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|Directed by||William Beaudine|
|Produced by||Walter C. Mycroft|
|Starring|| Will Hay |
|Distributed by||Wardour Films|
|March 1935 (UK)|
Dandy Dick is a 1935 British comedy film starring Will Hay. It was based on the 1887 play Dandy Dick by Arthur Wing Pinero. It is the second and last of his films to be based on a play by Arthur Wing Pinero – the first was Those Were the Days which was based on The Magistrate . Moore Marriott, who played an uncredited role in the film, later became a famous foil to Hay in films later on alongside Graham Moffatt, it was during the film of Dandy Dick that Marriott introduced the idea of being a supporting player to Hay.
A vicar who lives in the country with his daughter and grandson discovers he owns a share in a racehorse. He must now put his principles aside and attempt to save the church by gambling. A doping scandal ensues.
Sir Arthur Wing Pinero was an English playwright and, early in his career, actor.
The Second Mrs. Tanqueray is a problem play by Arthur Wing Pinero. It utilises the "Woman with a past" plot, popular in nineteenth century melodrama. The play was first produced in 1893 by the actor-manager George Alexander and despite causing some shock to his audiences by its scandalous subject it was a box-office success, and was revived in London and New York in many productions during the 20th century.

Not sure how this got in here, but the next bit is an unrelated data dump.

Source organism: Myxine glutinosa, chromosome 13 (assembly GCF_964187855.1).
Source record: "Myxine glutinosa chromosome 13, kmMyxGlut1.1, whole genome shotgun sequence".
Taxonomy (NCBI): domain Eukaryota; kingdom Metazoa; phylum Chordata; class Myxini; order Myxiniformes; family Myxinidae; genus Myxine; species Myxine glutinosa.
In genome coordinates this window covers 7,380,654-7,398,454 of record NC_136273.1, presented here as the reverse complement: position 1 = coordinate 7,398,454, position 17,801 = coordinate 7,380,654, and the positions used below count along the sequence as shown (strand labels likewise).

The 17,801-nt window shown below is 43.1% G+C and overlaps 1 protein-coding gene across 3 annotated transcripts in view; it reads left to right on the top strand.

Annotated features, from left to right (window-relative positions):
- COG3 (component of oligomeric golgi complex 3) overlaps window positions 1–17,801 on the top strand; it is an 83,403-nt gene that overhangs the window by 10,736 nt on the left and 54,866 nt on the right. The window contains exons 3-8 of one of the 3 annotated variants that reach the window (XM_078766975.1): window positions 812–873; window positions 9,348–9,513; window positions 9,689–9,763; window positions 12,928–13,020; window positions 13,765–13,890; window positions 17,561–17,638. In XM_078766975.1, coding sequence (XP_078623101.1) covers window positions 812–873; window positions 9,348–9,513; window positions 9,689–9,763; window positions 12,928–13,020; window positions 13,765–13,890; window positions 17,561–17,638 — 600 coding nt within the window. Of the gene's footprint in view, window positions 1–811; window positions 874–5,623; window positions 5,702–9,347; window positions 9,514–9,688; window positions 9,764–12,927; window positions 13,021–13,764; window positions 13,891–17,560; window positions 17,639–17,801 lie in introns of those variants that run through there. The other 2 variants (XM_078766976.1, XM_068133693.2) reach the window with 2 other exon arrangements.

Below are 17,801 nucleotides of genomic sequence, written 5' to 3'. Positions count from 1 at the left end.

William Thomson Hay was an English comedian who wrote and acted in a schoolmaster sketch that was popular all over the world, and later transferred to the screen, where he also played other authority figures with comic failings. His film Oh, Mr. Porter! (1937), made by Gainsborough Pictures, is often cited as the supreme British-produced film-comedy, and in 1938 he was the third highest-grossing star in the UK. Many famous comedians have acknowledged him as a major influence. Hay was also a keen amateur astronomer.
Graham Victor Harold Moffatt was an English comedic character actor. He is best known for a number of films where he appeared with Will Hay and Moore Marriott as 'Albert': a plump cheekily insolent street-savvy youth.
George Thomas Moore Marriott was an English character actor best remembered for the series of films he made with Will Hay. His first appearance with Hay was in the film Dandy Dick (1935), but he was a significant supporting performer in Hay's films from 1936 to 1940, and while he starred with Hay during this period he played a character called "Harbottle" that was based on a character Marriott usually played. His character Harbottle was originally created by Hay when he used the character in his "The fourth form at St. Michael's" sketches in the 1920s.
The Enchanted Cottage is a 1945 American romantic fantasy starring Dorothy McGuire, Robert Young, and Herbert Marshall, with Mildred Natwick.
Esmond Penington Knight was an English actor. He had a successful stage and film career before World War II. For much of his later career Knight was half-blind. He had been badly wounded in 1941 while on active service on board HMS Prince of Wales when she fought the Bismarck at the Battle of the Denmark Strait, and remained totally blind for two years, though he later regained some sight in his right eye.